Back in 2003 I was unconvinced by the case for going into Iraq.
Surely (if Saddam was going to be overthrown) 1991 was the moment – when Bush (the first) had called upon the people of Iraq to overthrow Saddam. Both the Kurds and the Shia had risen – and the West betrayed them (George Herbert let them be defeated – although he did have a pang of conscience when they were being slaughtered and established, much too late, the “no fly zones”), they would never forgive such a betrayal, at least the Shia never would, so doing anthing now was pointless……..
This was not because I thought the war was illegal (I am not intestested in the modern definition of “international law” as I am opposed to such organizations as the United Nations and the modern definition of “international law” is bound up with them) – on the contrary, as there was no formal peace at the end of the 1991 conflict (and Saddam repeatedly broke the ceasefire terms – by fireing upon British and American aircraft) both the United Kingdom Parliament and the U.S. Congress were well within their rights to vote to overthrow Saddam.
For those who say “they did not vote for WAR”, the word was indeed not used – but everyone knew they were voting for armed conflict. Indeed in the British context it is very rare to have Parliament vote before the conflict – normally the Prime Minister of the day acts for the Monarch without needing a formal Parliamentary vote.
Of course in the case of the United States there was already an Act of Congress (passed back in the 1990s) ordering the President to overthrow Saddam Hussain. It was hoped the CIA would do the job – but the CIA (which has never really recovered from its gutting in the early 1970s) repeatedly failed to overthrow Saddam.
Still less did I have any love for the mass murderer Saddam Hussain – on the contrary I always detested the life long socialist, even back in the 1980s when it was fashionable to see him as a shield against the Islamic nuttyness of Iran.
I had no problem with the morality of overthrowing Saddam, or with the legality of doing so (see above), my problem with the 2003 operation was that it seemed to make no sense to me as POLICY.
I thought that war and occupation in Iraq would cost vastly more in terms of money and LIVES than Blair and Bush believed (none of their basic assumptions made any sense to me) and I was totally unclear what “democracy” would produce in place of Saddam.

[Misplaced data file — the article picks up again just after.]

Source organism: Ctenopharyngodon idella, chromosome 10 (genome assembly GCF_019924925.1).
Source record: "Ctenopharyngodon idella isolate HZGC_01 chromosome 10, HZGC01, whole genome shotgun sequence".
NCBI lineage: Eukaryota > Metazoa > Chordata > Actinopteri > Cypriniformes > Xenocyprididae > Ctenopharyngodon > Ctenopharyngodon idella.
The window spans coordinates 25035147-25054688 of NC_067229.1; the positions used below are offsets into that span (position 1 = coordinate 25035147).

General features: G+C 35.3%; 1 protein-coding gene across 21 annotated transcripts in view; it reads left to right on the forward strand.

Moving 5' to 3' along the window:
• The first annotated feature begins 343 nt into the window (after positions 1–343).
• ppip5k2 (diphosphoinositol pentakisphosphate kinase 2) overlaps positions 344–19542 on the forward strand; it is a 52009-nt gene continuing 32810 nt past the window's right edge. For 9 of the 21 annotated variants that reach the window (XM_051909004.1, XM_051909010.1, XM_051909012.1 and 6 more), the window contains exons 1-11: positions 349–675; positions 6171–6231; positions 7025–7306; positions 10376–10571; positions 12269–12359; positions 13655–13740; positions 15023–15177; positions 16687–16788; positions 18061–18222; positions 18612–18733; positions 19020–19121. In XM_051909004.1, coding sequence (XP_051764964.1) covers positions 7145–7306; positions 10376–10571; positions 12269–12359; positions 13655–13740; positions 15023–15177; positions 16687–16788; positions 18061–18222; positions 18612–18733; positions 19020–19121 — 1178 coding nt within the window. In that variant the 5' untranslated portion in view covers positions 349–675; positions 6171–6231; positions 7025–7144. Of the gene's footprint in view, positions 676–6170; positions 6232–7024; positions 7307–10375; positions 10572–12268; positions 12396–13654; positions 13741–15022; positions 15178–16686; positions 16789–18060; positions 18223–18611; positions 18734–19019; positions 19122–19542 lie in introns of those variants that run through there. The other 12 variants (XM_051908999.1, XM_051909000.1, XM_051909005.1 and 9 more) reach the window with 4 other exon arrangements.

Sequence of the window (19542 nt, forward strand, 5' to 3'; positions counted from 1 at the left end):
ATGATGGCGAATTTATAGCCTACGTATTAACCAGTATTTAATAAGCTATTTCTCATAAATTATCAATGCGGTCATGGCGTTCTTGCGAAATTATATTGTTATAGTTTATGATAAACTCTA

Some sort of pro Iranian Shia government? Would that be better – or even worse, than Saddam? Or would there be total chaos?
As recently as 1998 the above was the position of the arch limpwristed anti interventionists – Dick Cheney and Donald Rumsfeld.
But after the attacks of 9/11 both men seemed to be totally converted to the “DO SOMETHING” school of policy. That the United States should lash out (without any clear plan) on the grounds that the Middle East was so horrible that any intervention must improve it.
The Neocon School did have a plan – “democracy” (as a solution to all problems), but certainly Donald Rumsfeld never really signed on to this position (he could not put his brain to sleep – which is what one has to do in order to accept the neocon position), but he had become convinced that the Status Que (which, I agree with the neocons, was evil) was so bad that any change MUST be for the better…….
On this I was filled with doubt.
However, I was deeply disturbed by the sort of people who also opposed the war.
Not just the Communists (of various different groups some admitting they were Reds, and some trying to cover it up, – although a couple of the smaller Communist factions actually supported the war, the RCP “Living Marxism” crowd I seem to remember… but it is some years ago). But also the anti American (and anti Israel) British ultra nationalists. The blackshirt types – whether Fascists, or more moderate ultra nationalists (some of the Daily Mail crowd) and their friends.
So I took no active part in opposition to the war – and once war had actually started I hoped (like all loyal people) that things would turn out for the best.
On Libya I find myself in a similar position. This time with a socialist dictator (Gaddafi) so extreme he makes Saddam look moderate – indeed Gaddafi is so bad that only a university academic could like him. But just because the regime is terrible does not automatically mean intervention is the correct policy….